The effects of restraint stress on voluntary ethanol consumption in rats

Wendy J. Lynch, Matt G Kushner, Joyce M. Rawleigh, Joanna Fiszdon, Marilyn E Carroll

Research output: Contribution to journalArticlepeer-review

63 Scopus citations

Abstract

Sixty Wistar rats (Rattus norvegicus) were assigned to 4 groups of 15 rats each: ethanol stress (ES), ethanol no-stress (EN), isocaloric stress (IS) and isocaloric no-stress (IN). The effect of restraint stress on daily intake of ethanol and a 0.72% solution of glucose was examined in an ABA design (stress-no stress-stress). During the stress phases, 2 groups were subjected to daily 15-min restraint stress, whereas 2 groups were placed in different cages for 15 min as a control. All 4 groups were then given 6-hr access to their assigned liquid alone for 4 days followed by a choice between their assigned liquid and water on the 5th day. The ES group significantly increased their ethanol intake (g/kg) compared to the EN group on choice days but not on forced days. Percentage preference for ethanol was significantly greater and increased at a faster rate over the 75-day testing period compared with the EN group. However, total ethanol consumption (g/kg) and percentage preference did not vary as a function of phase. It is notable that the effects of restraint stress on ethanol self-administration persisted even after the stress schedule was removed.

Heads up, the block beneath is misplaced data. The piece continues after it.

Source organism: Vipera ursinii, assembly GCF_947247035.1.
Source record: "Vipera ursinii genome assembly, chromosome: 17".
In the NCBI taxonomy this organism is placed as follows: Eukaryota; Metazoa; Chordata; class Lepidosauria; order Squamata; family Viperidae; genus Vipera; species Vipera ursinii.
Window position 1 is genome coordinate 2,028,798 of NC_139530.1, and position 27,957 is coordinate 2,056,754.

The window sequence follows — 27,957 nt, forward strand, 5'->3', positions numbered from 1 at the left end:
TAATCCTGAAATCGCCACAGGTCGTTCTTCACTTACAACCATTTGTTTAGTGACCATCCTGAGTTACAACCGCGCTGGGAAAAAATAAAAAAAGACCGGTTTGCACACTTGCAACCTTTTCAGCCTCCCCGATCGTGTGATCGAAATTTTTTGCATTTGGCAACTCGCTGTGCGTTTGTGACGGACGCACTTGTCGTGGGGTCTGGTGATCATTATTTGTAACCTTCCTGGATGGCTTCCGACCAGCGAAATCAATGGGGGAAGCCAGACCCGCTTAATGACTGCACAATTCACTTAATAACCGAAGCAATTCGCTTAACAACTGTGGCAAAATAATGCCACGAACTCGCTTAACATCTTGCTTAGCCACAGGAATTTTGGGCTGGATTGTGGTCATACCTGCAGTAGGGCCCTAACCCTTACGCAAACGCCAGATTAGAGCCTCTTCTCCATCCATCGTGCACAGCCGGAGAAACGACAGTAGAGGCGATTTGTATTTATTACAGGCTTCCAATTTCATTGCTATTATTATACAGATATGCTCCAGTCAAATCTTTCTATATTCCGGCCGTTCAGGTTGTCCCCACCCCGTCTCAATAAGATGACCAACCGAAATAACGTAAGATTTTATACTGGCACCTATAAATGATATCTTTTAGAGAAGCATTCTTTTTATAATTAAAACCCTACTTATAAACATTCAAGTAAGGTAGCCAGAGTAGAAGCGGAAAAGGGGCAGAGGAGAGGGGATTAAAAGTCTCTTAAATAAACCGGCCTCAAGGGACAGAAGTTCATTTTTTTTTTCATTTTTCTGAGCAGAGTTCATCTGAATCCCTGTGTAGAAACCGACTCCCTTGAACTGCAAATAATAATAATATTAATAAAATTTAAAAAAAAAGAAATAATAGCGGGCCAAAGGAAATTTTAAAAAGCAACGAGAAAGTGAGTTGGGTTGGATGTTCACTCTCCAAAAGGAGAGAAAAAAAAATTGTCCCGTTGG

Original languageEnglish (US)
Pages (from-to)318-323
Number of pages6
JournalExperimental and Clinical Psychopharmacology
Volume7
Issue number4
DOIs
StatePublished - Nov 1999

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